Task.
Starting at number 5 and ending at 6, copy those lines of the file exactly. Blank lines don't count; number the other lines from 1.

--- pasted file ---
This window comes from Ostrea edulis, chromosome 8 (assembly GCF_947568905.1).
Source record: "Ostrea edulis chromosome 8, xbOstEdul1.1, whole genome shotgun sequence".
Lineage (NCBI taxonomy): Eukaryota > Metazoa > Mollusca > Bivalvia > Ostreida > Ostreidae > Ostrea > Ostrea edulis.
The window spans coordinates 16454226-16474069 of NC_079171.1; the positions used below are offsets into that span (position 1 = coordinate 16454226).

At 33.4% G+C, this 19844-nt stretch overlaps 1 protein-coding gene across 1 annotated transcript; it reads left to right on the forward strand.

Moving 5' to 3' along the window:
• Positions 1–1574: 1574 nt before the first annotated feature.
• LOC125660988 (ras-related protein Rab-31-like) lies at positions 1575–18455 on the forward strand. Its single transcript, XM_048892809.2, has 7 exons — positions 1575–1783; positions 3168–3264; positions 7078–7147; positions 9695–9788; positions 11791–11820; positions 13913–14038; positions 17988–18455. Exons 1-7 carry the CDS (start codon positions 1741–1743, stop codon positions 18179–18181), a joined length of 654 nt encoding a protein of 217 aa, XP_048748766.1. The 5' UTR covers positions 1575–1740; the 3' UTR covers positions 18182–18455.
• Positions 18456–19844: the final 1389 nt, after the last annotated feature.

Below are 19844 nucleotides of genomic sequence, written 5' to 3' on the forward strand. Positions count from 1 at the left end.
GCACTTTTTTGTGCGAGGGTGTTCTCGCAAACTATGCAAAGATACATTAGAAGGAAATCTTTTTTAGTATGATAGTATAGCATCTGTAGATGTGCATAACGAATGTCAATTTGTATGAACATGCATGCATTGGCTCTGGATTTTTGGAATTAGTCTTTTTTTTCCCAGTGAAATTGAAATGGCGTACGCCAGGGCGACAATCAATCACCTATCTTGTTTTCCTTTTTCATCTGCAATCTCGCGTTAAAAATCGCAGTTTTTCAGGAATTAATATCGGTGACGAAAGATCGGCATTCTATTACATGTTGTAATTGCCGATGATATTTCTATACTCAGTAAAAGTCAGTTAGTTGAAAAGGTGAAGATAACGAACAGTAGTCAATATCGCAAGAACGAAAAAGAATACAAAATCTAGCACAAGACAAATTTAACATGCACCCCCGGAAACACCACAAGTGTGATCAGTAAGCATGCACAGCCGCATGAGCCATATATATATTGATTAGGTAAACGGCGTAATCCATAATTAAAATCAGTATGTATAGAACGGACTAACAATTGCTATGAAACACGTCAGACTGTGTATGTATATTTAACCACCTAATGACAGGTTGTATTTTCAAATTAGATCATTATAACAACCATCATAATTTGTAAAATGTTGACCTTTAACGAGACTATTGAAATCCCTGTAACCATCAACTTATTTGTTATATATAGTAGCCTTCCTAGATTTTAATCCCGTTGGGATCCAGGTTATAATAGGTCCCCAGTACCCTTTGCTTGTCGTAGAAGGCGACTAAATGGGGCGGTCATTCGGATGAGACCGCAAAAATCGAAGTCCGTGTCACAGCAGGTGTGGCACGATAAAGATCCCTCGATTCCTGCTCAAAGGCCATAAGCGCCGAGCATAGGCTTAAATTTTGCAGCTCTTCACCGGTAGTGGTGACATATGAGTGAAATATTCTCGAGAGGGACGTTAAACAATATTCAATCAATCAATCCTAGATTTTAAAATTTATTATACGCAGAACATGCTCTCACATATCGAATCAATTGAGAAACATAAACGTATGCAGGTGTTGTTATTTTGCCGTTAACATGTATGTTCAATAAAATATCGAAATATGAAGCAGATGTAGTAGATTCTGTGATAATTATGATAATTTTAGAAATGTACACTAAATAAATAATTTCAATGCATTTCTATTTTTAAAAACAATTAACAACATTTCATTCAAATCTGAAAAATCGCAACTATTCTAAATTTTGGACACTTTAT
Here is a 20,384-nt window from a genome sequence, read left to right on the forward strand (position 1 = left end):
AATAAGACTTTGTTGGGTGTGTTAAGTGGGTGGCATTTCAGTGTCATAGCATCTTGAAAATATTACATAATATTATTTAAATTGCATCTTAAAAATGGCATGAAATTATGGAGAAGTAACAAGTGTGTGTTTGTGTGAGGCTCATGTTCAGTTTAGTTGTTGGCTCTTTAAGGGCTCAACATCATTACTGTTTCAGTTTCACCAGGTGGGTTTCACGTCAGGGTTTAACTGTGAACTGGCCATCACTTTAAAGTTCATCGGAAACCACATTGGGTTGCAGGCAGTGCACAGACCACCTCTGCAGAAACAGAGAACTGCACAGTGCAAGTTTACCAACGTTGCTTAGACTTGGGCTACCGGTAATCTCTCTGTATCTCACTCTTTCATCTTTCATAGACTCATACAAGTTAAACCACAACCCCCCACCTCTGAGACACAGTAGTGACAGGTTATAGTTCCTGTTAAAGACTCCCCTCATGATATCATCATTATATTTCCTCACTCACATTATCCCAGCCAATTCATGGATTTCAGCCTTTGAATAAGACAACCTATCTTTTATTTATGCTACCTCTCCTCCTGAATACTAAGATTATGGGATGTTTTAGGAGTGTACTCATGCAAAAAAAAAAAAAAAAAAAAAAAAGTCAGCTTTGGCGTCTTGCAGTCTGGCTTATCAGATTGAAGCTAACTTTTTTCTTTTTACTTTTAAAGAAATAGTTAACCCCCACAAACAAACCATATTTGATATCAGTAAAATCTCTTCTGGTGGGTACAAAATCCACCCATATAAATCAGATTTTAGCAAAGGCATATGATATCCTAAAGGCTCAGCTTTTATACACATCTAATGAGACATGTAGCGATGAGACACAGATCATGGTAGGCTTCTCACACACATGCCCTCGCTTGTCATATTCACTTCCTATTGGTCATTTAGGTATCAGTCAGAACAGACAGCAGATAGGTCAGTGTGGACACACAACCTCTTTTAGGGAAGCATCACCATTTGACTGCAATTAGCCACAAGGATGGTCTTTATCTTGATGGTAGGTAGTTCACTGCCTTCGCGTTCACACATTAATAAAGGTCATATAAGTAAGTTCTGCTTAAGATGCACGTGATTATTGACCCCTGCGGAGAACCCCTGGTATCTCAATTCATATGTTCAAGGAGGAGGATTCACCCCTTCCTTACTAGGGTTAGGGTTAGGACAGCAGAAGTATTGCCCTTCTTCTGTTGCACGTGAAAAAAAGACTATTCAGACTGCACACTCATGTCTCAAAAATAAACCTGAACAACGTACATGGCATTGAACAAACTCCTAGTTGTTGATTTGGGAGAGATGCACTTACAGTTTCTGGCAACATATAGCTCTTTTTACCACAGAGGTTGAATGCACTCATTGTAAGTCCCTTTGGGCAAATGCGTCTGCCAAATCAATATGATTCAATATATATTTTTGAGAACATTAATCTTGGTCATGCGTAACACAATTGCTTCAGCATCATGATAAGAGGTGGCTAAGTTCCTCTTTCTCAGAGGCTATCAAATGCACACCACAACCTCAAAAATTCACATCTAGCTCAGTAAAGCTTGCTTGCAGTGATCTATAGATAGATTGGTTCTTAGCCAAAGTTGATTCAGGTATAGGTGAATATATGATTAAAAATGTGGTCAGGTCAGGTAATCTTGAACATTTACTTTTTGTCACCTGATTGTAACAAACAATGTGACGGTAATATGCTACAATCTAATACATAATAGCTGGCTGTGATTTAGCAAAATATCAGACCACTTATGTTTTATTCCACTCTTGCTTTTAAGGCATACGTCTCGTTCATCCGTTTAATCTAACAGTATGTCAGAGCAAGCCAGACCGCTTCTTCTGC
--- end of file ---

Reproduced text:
At 33.4% G+C, this 19844-nt stretch overlaps 1 protein-coding gene across 1 annotated transcript; it reads left to right on the forward strand.

Moving 5' to 3' along the window: